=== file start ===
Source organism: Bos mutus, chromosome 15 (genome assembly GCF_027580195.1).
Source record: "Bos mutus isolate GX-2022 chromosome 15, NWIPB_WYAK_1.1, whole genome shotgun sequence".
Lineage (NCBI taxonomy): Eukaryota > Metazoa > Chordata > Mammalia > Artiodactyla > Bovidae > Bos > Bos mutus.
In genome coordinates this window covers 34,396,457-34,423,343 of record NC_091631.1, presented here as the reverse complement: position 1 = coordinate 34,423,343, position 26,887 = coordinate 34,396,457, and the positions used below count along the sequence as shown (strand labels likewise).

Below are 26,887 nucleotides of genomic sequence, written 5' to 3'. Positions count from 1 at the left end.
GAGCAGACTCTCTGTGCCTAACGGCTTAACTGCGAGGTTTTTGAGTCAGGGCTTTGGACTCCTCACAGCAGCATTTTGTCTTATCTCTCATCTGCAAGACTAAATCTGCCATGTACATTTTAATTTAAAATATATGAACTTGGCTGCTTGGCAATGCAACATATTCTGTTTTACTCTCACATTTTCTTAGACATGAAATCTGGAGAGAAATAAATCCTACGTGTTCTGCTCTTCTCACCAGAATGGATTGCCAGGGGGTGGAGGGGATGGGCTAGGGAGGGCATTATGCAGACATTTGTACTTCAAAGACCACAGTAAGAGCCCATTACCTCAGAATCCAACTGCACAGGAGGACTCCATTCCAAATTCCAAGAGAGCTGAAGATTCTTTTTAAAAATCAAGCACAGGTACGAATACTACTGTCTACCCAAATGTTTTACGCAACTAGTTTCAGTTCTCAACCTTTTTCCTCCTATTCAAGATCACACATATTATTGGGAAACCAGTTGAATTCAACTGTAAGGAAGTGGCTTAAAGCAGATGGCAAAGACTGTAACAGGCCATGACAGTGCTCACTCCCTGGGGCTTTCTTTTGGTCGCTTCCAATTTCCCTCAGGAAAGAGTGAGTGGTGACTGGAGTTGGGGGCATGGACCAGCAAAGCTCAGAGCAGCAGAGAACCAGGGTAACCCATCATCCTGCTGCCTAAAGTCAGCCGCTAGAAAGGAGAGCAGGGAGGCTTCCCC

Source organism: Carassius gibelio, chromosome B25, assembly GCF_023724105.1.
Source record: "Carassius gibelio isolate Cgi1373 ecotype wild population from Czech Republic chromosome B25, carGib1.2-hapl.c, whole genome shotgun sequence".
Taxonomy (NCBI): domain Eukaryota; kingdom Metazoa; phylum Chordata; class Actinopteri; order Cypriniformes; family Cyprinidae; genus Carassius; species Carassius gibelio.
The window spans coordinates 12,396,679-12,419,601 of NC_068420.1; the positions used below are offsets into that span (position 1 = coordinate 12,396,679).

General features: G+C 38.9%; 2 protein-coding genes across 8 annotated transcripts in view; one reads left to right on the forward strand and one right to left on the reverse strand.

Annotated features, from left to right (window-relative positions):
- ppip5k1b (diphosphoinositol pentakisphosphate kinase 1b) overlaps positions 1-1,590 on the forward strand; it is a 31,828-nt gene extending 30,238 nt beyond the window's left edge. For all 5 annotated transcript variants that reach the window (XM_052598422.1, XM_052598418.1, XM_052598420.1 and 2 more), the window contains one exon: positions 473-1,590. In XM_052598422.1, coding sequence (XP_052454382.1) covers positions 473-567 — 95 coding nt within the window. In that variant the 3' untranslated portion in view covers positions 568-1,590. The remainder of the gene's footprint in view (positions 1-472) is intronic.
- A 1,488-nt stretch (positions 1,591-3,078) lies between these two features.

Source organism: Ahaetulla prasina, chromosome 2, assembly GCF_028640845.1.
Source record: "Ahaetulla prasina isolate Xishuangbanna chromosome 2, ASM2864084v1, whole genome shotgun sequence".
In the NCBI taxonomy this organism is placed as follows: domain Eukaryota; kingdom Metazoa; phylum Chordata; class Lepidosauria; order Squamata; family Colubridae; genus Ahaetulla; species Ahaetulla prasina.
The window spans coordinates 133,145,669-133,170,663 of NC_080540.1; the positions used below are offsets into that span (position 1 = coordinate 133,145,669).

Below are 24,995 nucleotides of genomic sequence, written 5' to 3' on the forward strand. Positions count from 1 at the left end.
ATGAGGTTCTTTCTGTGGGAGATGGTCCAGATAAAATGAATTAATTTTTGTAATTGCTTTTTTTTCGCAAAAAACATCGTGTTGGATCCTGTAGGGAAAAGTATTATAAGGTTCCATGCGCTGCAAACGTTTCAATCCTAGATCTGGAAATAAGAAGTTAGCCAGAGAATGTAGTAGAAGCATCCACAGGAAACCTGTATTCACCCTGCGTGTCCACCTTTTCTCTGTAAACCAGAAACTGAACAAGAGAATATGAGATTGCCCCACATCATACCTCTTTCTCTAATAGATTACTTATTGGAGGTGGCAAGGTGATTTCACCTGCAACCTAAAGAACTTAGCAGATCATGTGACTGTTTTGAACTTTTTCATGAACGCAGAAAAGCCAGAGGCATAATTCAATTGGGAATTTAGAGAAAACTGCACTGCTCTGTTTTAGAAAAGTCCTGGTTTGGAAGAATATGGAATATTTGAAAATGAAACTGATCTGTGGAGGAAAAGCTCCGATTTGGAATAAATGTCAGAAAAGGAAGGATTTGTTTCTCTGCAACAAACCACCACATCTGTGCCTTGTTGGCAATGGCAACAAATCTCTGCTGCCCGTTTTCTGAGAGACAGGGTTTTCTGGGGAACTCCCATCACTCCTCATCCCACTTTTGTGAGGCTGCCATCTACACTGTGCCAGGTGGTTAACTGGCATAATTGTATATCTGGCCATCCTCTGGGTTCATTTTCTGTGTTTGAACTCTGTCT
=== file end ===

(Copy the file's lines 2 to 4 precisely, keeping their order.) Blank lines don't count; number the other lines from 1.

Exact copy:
Source record: "Bos mutus isolate GX-2022 chromosome 15, NWIPB_WYAK_1.1, whole genome shotgun sequence".
Lineage (NCBI taxonomy): Eukaryota > Metazoa > Chordata > Mammalia > Artiodactyla > Bovidae > Bos > Bos mutus.
In genome coordinates this window covers 34,396,457-34,423,343 of record NC_091631.1, presented here as the reverse complement: position 1 = coordinate 34,423,343, position 26,887 = coordinate 34,396,457, and the positions used below count along the sequence as shown (strand labels likewise).